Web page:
Tanya Lee Stone (Author), Kathryn Brown (Illustrator)
Jane Addams (1860 – 1935) was the first American woman to be awarded the Nobel Peace Prize and is recognized as the founder of the social work profession in the United States. She and her friend Ellen Gates Starr co-founded Hull House in Chicago to serve as a neighborhood center for those in need. Today, as the author observes, every community center in America owes something to Jane Addams.
Published by Christy Ottaviano Books, an imprint of Henry Holt and Company, 2015
Ellen Mahoney (Author)
This book, subtitled “Mighty Muckrakers From the Golden Age to Today” tells the story of pioneering women reporters, including not only Nellie Bly, but Ida Tarbell, Ida B. Wells, and others, who did so much to uncover injustices throughout American history.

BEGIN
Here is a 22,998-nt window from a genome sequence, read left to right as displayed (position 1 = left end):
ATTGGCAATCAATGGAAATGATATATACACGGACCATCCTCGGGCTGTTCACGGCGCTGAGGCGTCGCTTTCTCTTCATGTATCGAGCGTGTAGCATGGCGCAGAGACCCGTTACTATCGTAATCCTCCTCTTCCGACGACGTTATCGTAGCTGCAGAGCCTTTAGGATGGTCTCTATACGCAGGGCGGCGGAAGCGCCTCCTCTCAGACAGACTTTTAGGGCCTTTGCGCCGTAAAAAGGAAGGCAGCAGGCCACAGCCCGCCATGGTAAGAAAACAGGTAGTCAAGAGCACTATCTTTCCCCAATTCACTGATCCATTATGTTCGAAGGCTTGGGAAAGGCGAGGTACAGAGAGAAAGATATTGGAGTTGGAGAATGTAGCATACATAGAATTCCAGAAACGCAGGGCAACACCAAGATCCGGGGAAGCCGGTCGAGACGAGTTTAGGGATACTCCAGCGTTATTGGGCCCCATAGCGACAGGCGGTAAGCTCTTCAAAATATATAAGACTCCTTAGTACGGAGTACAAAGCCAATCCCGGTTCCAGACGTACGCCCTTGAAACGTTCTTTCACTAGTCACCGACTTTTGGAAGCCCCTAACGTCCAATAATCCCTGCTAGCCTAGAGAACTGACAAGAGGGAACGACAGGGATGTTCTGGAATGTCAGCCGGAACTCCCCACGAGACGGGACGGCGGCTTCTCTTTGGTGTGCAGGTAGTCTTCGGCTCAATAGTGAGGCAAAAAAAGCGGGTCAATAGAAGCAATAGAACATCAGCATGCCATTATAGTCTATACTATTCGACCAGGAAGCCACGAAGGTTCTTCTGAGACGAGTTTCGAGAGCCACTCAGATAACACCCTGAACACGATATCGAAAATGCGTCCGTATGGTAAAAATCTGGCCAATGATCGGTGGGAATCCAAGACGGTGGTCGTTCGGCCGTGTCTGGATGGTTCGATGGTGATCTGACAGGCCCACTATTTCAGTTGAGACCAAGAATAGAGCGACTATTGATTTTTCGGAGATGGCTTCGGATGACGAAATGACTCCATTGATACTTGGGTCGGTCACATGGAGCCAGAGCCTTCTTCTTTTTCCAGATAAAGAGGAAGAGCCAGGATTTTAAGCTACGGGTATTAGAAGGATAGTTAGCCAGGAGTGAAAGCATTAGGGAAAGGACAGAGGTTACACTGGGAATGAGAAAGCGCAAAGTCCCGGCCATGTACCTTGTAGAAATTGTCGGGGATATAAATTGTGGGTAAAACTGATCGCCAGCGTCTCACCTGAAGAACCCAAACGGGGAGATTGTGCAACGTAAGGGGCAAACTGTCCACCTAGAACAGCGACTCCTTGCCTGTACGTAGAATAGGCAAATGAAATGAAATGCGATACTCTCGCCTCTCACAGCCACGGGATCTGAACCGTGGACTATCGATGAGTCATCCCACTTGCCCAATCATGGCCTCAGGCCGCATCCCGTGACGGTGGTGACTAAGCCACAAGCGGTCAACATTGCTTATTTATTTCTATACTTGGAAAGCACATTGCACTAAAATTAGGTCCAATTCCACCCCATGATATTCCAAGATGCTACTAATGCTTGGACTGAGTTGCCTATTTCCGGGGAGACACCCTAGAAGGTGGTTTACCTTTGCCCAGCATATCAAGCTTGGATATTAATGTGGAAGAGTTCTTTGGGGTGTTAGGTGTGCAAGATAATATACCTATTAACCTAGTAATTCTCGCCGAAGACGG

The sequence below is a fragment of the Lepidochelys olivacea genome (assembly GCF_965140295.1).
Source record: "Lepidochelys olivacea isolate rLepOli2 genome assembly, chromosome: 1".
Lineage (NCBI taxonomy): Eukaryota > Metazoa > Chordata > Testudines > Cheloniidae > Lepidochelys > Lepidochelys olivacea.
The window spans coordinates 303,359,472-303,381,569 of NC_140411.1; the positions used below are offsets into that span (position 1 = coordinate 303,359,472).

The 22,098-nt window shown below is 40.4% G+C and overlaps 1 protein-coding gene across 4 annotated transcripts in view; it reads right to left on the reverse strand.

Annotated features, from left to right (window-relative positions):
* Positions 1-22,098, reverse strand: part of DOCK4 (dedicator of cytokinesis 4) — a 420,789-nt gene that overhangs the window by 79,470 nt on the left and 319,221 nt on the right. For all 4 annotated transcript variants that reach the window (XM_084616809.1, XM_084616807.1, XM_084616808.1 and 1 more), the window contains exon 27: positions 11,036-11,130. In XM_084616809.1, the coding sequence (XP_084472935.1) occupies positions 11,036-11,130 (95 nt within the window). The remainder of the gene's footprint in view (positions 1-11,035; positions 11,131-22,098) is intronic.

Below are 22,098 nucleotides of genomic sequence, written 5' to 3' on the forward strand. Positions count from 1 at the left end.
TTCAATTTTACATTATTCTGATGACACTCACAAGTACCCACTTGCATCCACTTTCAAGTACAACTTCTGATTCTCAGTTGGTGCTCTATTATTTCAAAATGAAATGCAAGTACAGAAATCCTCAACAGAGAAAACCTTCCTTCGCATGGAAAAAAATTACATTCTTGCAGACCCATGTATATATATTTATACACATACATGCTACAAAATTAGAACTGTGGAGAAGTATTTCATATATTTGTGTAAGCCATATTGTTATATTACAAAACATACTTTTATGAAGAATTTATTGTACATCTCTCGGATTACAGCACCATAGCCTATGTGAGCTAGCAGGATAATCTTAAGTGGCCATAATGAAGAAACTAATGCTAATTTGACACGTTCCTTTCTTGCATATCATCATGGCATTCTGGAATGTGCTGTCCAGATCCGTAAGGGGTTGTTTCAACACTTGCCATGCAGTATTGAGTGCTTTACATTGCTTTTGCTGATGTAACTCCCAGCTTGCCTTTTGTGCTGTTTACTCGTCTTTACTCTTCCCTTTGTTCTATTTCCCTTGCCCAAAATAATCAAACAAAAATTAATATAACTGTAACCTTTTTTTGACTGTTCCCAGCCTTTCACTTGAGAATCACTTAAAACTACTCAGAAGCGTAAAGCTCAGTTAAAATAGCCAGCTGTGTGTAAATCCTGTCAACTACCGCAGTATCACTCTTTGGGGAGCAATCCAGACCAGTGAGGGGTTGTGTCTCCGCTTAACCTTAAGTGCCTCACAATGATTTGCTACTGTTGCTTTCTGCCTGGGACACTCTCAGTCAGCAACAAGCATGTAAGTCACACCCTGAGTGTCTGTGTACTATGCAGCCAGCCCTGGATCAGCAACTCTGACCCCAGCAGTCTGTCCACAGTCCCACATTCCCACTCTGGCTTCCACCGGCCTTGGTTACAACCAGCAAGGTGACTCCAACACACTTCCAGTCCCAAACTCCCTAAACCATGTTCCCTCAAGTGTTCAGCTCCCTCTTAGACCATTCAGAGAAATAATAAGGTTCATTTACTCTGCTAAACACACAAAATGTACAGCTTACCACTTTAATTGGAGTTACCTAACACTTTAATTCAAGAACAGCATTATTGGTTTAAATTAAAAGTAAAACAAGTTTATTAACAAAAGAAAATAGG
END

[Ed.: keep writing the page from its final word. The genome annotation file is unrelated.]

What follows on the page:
Published by the Chicago Review Press, 2015
Shelley Tanaka (Author), David Craig (Illustrator)
This book is for older readers although it has a picture-book format. The author describes Earhart’s childhood and her love of adventure games, maps, and atlases. She then offers details on Earhart’s later career as a ground-breaking aviator. Earhart went missing during her last flight around the world, but she left an enduring legacy for all of us, as the author writes, “about having the courage to take on challenges and pursue a dream. Think for yourself, she would say. Figure out what you love to do. And then go out and do it.”
Published by Abrams Books for Young Readers, 2008
Michelle Markel (Author), Melissa Sweet (Illustrator)